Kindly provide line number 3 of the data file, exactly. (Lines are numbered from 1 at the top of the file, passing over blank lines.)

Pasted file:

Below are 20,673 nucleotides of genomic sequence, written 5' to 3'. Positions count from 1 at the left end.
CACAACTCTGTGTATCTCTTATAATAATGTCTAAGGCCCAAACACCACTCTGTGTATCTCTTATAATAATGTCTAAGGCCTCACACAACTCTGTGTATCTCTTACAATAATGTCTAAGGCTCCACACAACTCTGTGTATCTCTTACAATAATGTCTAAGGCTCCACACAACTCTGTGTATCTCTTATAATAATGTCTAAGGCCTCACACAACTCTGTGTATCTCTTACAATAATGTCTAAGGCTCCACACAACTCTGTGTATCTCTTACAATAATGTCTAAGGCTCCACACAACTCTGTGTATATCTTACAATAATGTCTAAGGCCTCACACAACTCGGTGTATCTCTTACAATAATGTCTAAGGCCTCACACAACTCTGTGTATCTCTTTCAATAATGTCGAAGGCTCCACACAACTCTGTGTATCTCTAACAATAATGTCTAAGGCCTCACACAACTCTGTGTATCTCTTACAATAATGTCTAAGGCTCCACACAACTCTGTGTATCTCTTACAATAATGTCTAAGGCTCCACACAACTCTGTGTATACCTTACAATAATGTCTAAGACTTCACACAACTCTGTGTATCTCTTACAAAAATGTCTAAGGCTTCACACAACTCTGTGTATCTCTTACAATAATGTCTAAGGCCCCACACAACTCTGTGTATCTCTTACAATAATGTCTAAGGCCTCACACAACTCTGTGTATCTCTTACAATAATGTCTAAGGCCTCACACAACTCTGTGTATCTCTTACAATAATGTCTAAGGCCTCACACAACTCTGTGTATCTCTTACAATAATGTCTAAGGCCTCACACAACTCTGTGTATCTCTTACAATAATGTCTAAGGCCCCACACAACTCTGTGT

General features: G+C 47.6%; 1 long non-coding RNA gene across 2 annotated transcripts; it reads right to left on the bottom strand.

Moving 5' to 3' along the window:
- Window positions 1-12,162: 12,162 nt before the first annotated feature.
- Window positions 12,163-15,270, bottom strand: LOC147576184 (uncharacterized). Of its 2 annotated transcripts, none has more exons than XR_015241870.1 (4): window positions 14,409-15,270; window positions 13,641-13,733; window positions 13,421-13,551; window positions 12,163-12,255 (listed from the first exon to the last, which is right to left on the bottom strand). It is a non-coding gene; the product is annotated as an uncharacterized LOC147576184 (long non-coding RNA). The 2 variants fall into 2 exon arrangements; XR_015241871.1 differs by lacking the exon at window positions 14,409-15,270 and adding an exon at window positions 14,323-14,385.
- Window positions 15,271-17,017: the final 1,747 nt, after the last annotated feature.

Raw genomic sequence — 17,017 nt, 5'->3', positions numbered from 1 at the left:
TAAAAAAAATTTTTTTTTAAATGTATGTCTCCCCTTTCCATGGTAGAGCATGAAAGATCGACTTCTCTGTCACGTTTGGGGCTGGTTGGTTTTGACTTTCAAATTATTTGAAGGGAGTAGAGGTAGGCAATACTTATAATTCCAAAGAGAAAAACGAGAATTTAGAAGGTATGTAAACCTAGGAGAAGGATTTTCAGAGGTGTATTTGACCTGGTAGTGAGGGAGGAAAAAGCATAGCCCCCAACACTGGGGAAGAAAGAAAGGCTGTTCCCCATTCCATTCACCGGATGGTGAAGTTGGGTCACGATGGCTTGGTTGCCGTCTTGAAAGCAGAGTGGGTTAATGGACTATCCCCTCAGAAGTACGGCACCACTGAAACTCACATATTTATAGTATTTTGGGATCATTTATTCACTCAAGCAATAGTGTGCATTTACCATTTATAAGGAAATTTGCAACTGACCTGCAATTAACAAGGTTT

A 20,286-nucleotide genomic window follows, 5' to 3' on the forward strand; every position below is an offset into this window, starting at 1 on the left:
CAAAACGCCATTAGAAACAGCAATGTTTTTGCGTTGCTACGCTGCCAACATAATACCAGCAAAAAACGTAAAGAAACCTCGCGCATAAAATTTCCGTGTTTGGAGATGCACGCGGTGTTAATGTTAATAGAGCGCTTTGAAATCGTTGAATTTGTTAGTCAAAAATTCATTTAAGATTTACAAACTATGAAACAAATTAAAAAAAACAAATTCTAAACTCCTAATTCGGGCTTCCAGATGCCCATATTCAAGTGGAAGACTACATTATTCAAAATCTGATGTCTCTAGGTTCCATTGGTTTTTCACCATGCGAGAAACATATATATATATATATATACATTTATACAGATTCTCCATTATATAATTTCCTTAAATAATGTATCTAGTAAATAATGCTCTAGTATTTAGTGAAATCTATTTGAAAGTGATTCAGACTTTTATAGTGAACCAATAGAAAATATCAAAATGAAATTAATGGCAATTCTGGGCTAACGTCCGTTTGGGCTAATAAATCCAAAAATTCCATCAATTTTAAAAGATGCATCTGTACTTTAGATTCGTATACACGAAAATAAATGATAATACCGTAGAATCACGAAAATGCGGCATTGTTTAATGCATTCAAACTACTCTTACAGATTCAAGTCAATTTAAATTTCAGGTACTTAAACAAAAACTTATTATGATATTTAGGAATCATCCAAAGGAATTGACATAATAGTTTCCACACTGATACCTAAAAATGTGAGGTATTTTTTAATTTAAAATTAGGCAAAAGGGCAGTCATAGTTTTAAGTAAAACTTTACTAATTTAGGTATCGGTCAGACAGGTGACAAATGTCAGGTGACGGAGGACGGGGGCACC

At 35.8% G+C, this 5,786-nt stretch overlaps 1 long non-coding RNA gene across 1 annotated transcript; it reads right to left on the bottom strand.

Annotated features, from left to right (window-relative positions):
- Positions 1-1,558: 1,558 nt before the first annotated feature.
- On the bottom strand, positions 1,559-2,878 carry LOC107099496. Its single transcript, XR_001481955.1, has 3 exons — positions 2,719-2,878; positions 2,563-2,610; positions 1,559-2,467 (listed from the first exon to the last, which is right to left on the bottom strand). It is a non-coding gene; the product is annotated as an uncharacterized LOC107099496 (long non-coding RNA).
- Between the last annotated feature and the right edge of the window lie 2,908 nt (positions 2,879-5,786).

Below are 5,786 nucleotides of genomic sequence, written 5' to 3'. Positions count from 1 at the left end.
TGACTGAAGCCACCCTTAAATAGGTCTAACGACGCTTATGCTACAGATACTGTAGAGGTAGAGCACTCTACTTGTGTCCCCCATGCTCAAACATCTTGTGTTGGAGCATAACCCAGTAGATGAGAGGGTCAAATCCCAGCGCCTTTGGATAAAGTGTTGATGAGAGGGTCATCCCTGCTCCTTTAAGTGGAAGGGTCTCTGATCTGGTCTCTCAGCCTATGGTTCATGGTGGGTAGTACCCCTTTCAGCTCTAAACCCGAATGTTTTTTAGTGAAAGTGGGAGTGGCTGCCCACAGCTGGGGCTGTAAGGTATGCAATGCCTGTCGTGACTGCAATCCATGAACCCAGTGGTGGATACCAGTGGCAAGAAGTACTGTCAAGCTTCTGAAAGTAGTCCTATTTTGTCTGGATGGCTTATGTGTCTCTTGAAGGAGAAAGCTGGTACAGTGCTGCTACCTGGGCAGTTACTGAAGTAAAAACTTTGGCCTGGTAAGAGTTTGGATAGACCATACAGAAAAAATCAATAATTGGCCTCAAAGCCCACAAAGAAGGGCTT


General features: G+C 47.6%; 1 long non-coding RNA gene across 2 annotated transcripts; it reads right to left on the bottom strand.